• Similar to letters of recommendation, legacy treatment puts those who have historically had access to join our organizations at an advantage. By treating legacies, those who have relatives in our organizations, differently than non-legacies during recruitment, there are discriminatory effects on women of color and first generation college students who may not have a history in Panhellenic sororities. In an effort to promote more inclusivity in our organizations and minimize barriers to joining, we as the UCSB Panhellenic chapters support the Panhellenic Council’s decision to stop collecting legacy information by removing the legacy reporting feature from our recruitment registration form effective September 1, 2020. Several of our national organizations have already made the decision to stop legacy treatment nationally or leave it up to the discretion of each chapter. We wish to show support for the national organizations (including those who do not have chapters on this campus) who have chosen to take that important step, including all NPC organizations on our campus. We encourage other NPC organizations to follow in the footsteps of their sister sororities..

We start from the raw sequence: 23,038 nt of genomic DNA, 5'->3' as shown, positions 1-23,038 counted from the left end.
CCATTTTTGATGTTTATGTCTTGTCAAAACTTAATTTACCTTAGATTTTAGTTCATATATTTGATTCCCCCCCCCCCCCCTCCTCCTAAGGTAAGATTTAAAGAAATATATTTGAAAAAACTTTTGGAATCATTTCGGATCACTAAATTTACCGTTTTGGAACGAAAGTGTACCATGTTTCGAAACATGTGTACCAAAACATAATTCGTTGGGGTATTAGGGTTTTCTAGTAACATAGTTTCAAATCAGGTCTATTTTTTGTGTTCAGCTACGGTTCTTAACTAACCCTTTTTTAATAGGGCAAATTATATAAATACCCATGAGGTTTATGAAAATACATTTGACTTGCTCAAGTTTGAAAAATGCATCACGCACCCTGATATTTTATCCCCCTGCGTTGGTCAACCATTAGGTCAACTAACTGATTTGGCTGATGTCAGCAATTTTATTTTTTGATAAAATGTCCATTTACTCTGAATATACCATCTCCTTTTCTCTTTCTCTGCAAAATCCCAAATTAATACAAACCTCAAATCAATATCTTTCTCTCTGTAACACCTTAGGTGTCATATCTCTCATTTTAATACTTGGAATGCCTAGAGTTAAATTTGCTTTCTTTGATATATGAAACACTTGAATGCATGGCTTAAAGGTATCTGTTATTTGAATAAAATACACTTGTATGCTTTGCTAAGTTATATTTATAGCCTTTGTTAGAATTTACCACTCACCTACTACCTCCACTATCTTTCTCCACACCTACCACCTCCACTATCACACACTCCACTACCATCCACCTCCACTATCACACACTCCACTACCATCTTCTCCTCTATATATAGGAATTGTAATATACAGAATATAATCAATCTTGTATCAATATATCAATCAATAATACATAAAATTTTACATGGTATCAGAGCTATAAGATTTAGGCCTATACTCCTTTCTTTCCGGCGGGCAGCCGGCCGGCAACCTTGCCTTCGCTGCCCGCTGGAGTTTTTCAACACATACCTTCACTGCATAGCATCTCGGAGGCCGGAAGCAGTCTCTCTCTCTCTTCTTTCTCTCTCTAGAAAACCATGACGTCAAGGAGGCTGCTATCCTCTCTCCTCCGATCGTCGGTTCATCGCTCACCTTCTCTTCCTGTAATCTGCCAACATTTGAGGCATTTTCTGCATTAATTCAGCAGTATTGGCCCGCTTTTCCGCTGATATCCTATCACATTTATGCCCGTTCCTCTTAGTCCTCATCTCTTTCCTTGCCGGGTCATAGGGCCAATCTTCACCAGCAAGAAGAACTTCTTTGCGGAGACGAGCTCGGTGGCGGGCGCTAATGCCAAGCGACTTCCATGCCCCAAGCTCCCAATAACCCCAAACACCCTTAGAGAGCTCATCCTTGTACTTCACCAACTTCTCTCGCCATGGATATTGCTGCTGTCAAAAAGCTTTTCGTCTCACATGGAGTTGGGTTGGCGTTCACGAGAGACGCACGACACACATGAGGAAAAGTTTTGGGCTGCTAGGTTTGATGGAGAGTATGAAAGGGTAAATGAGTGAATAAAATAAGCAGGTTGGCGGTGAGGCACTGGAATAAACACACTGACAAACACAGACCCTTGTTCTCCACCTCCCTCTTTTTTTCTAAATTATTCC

In addition to the items outlined above, each chapter has engaged in their own initiatives to promote inclusivity. For more information, see the respective chapters' social media accounts. 


Lastly, we wish to acknowledge that this letter is not exhaustive and there is always more work to be done. Fostering inclusivity in our organizations will remain an ongoing discussion and a priority for our organizations. We recognize that creating diversity is an ongoing process, and it is important that we continue working toward equitable and inclusive spaces; Diversity follows equitability and inclusivity, so we as a community are working to foster this environment in our chapters. We commit to continuing this conversation and these efforts to work to become better than we were when we started.